Assessment Materials in Principles (General)
This online quiz presents a twenty-question multiple-choice self-test on the bare fundamentals of economic literacy, with detailed feedback on answers. Results have already been taken from more than 100,000 users. A couple of the questions have language reflecting the test US origin.
An open online textbook, divided into 38 chapters, drawn from various open educational sources including MIT Open CourseWare and Wikipedia, and curated by "subject matter experts, like professors, PhDs and Master’s students." One section deals with controversies in economics (with a US focus), such as "should the Government maintain a balanced budget?" Development of the textbook stopped in 2017 and the book was archived in this version.
This course web page includes problem sets, as well as lecture slides (on market demand), all in .pdf.
This archive uses presents feedback on multi-choice questions on 40 different topics, with varying numbers of questions in each. Many of the questions involve clickable images, with students using mouse clicks to indicate equilibria. Topics include: markets, firms, wages, national income, money, unemployment and inflation, government, and international. The official site is no longer running, so this link is to Archive.org's copy.
This is an example online test from the EconWeb site. Access to the full site requires a subscription. This quiz asks ten objective-answer questions about the basics of supply and demand and gives the reader a percentage score.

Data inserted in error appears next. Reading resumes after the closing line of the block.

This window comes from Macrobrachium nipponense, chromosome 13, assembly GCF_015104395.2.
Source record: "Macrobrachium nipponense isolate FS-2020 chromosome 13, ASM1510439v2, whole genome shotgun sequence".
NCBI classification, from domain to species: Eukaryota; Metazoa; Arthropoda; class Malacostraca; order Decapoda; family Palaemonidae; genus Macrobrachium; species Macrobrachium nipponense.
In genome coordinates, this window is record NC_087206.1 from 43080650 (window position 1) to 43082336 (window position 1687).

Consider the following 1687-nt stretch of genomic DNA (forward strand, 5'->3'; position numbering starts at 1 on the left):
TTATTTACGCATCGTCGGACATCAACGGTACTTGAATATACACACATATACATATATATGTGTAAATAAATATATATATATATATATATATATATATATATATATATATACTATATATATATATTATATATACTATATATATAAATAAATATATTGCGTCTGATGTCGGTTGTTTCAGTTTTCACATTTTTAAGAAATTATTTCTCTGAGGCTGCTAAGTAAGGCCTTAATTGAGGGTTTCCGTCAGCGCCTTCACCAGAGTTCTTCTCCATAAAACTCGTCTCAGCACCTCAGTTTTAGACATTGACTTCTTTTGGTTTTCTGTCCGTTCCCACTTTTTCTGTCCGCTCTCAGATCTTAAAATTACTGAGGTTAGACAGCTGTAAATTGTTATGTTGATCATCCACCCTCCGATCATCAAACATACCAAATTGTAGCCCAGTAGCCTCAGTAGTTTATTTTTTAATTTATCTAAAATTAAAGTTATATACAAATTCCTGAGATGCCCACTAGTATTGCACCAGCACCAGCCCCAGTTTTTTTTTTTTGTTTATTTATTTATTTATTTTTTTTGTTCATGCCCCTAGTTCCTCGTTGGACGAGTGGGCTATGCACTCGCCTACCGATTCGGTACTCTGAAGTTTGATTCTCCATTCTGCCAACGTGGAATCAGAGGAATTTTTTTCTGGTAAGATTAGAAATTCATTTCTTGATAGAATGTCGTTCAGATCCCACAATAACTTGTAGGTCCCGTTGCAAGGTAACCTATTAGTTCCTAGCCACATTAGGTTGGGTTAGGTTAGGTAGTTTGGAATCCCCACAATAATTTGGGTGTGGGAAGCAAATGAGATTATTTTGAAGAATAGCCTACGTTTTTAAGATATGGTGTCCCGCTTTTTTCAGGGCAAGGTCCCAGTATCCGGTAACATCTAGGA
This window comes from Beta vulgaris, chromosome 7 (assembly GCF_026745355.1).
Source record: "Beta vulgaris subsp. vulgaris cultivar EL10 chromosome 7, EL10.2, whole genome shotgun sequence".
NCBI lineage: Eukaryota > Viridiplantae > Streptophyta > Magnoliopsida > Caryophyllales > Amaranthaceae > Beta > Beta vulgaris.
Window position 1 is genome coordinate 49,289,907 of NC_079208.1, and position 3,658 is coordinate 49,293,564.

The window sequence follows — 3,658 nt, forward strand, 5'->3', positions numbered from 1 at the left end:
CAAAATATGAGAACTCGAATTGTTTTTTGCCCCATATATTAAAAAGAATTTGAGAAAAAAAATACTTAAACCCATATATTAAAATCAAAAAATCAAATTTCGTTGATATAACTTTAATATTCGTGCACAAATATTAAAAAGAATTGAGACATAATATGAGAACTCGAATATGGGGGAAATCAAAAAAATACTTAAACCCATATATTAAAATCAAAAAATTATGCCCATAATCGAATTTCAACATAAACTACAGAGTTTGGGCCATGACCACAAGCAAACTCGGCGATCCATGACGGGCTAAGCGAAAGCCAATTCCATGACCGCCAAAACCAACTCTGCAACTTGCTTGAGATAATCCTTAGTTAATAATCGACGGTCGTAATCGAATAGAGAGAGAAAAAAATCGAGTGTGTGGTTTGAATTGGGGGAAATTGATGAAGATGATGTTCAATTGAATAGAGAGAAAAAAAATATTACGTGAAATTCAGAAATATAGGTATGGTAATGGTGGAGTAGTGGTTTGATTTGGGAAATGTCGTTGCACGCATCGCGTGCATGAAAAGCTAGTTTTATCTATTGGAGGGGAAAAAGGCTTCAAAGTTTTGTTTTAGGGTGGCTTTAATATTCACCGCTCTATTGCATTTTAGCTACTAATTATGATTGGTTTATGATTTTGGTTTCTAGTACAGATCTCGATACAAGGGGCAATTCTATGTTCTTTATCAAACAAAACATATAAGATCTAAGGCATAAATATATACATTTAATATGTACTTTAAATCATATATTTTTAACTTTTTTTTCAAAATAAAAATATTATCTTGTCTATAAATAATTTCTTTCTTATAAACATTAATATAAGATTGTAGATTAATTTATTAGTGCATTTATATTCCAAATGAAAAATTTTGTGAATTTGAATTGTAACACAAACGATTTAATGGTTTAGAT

These exams and problems were created by Dr. Katie Bicknell at Lincoln University. It includes question sheets on seventeen introductory topics, without answers. The topics include micro and macro principles, such as inflation, profit and costs, elasticity and aggregate expenditure. This is part of the Economic Education Centre initiative at Centre College.
Part of the AmosWEB site, this part assesses the reader's knowledge of key principles and topics using multiple choice questions. While feedback is given in terms of how you scored, the site fails to tell you which answers you got right or wrong.
This colourful game tests knowledge of basic economic concepts, by challenging the user to connect terms with their short definitions by clicking on cards. The game showcases a facility for creating interactive educational material.
This site has dozens of multiple-choice tests related to chapters of Roger A. Arnold's text books covering introductory economics. Each test has twenty questions and is marked on-line, with links to explanations of the correct answers.